Also?  The good news, for all parents and other people out there, is that we get to narrate our own stories.  Every single one of them has a germ of truth in it.  Sing that song as loud as you want to. As soon as it starts to make someone else feel like crap, that germ of truth is dust, but until then?  GOLDEN.  Stories are meant to lift us up and show us what is possible, not prove how lame we are and how together everyone else is.  I don't begrudge my friend her omelet story, for two reasons. First, it shows me that I can tell my own stories, with their germs of truth, any way I want, and I can decide what those stories really mean.  And second, I celebrate the fact that on my good days, I can see beyond the halo cast by that story and realize the essential truth: kids grow up and learn how to make omelets and it isn't necessarily pretty along the way, but eventually, we won't have to make them frittatas.  Which reminds me of an image I saw recently:

I heard the omelet story IRL, from an actual person.  But the reverberations of it -- the fact that I think of it sometimes when I'm yet again making frittatas for 14 and 16 year olds who can't boil water -- reminds me of the scourge of Facebook and the like.  I am 100% sure that while social media is keeping us connected to family and friends near and far and making all kinds of powerful social movements possible, it is also responsible for a crap ton of anxiety and neurosis, as we find ourselves staring at screens depicting in word and picture how wonderful and well-adjusted all of our friends' families are.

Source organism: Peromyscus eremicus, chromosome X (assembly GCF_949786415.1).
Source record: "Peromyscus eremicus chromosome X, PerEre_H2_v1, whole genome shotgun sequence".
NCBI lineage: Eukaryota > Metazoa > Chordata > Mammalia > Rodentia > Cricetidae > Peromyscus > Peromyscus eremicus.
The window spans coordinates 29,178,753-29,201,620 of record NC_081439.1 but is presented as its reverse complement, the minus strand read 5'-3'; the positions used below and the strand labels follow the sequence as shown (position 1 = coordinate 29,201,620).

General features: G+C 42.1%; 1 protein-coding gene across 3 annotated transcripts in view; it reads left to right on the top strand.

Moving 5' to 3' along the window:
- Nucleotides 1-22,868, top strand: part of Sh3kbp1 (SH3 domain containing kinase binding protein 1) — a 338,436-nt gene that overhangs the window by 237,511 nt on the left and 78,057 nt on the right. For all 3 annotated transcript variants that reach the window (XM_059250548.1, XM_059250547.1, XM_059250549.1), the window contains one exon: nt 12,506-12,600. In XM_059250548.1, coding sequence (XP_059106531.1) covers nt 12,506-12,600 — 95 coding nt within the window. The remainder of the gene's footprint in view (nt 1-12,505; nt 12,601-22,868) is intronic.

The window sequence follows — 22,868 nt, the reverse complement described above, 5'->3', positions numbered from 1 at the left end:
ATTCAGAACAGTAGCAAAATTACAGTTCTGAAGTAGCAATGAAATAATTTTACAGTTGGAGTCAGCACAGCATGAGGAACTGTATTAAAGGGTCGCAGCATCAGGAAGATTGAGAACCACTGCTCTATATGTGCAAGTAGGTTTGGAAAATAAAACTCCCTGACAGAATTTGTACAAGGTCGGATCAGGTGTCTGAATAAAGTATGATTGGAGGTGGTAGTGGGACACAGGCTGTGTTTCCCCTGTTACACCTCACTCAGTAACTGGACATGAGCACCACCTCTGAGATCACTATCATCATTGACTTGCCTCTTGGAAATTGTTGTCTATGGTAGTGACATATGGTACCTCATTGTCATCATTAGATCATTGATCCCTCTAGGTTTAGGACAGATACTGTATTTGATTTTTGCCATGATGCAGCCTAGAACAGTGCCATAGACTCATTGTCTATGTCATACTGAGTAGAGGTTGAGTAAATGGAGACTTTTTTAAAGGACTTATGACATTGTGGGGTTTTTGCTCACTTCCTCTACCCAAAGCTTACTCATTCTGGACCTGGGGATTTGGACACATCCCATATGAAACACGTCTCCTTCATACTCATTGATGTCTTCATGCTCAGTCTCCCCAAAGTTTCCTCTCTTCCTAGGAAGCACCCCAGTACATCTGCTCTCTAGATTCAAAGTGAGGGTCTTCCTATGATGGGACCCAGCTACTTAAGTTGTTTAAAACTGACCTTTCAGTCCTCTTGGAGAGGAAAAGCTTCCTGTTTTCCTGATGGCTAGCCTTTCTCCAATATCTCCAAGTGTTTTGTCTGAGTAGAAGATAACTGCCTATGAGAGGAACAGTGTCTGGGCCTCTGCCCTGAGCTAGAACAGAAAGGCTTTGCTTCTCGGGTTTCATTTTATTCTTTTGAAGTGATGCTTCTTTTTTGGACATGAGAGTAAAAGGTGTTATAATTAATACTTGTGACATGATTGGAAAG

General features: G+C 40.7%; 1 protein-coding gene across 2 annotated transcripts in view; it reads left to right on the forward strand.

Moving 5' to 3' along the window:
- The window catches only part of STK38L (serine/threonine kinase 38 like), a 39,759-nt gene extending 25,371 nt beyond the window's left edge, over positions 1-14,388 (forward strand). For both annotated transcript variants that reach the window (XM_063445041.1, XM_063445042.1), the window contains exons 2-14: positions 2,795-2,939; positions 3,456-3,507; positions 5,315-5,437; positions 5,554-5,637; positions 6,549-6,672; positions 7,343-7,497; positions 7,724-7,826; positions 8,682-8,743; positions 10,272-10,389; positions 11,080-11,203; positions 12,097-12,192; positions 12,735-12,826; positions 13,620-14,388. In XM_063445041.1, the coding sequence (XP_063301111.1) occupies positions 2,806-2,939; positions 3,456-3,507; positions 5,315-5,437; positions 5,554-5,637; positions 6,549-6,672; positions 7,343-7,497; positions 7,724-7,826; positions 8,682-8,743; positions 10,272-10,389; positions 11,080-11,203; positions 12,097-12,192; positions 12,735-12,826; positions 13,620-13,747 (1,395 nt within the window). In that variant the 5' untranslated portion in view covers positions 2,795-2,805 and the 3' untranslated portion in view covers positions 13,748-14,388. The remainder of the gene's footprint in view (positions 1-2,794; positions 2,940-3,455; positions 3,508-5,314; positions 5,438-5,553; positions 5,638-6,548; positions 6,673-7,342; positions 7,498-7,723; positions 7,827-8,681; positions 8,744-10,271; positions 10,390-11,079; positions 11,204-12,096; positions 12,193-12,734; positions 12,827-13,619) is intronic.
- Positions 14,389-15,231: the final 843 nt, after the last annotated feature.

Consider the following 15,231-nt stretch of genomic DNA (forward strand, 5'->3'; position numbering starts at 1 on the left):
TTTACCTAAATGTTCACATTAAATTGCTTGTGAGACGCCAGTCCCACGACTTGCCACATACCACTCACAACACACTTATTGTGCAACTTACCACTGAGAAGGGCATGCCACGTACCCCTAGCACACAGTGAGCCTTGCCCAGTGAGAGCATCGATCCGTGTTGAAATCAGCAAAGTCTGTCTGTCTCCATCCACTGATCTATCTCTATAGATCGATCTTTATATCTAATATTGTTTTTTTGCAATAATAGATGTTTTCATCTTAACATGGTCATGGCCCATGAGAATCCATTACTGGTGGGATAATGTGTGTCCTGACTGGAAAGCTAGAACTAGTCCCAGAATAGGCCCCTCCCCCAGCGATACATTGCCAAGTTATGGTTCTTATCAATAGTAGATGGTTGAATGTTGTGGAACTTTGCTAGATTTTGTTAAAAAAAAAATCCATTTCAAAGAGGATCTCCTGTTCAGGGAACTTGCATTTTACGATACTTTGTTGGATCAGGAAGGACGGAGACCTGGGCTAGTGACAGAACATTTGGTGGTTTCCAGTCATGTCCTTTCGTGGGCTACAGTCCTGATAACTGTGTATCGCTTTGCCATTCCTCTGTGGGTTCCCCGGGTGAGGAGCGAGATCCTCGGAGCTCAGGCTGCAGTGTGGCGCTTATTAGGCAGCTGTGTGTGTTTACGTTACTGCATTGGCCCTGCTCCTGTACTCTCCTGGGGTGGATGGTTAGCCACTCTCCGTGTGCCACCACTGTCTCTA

So.  Here's the public service announcement:

  • No one knows the price a mother paid to get her kids to pose like that.
  • No one knows the many twists and hair pin turns, the set backs and restarts a father endured to teach his daughter to drive.
  • No one knows just how loud those kids were screaming at each other, or with what degree of vitriole, mere moments before mom snapped that Back to School photo.
  • No one knows what went down in the omelet kitchen.  All we know is that an omelet emerged at the end.

Tell your stories.  Don't let anyone else's bring you down.  See the germs of truth and let them inspire, not hen-peck, you.  The long road of raising children, of life, is not pretty, but there are fantastic views along the way and we get to frame the photos.

It doesn't hurt that just recently, the omelet maker got in trouble with his coach for coming to soccer practice high.

Nope.  Doesn't hurt at all.

* * *